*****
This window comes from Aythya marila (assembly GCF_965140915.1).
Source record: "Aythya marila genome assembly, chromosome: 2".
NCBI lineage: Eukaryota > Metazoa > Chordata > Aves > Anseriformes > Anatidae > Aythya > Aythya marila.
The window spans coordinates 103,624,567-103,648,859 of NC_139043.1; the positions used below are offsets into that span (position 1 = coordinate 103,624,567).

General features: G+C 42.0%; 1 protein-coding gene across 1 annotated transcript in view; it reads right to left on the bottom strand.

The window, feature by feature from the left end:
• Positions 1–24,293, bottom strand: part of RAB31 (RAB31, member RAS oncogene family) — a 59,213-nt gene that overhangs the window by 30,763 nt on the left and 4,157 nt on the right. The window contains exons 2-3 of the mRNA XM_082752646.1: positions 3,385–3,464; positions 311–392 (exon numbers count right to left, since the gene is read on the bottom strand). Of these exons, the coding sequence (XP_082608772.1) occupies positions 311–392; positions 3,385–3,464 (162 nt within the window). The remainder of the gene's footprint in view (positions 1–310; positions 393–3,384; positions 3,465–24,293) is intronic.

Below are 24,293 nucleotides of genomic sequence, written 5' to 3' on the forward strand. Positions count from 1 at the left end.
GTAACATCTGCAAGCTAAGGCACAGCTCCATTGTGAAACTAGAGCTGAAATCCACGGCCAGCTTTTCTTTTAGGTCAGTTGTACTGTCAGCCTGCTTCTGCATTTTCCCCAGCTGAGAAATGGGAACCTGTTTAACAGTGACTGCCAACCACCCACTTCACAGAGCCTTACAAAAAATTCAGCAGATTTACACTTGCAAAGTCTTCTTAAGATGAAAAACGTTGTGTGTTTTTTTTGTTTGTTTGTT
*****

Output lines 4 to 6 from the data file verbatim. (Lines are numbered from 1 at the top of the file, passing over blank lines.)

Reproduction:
The window spans coordinates 103,624,567-103,648,859 of NC_139043.1; the positions used below are offsets into that span (position 1 = coordinate 103,624,567).

General features: G+C 42.0%; 1 protein-coding gene across 1 annotated transcript in view; it reads right to left on the bottom strand.

The window, feature by feature from the left end: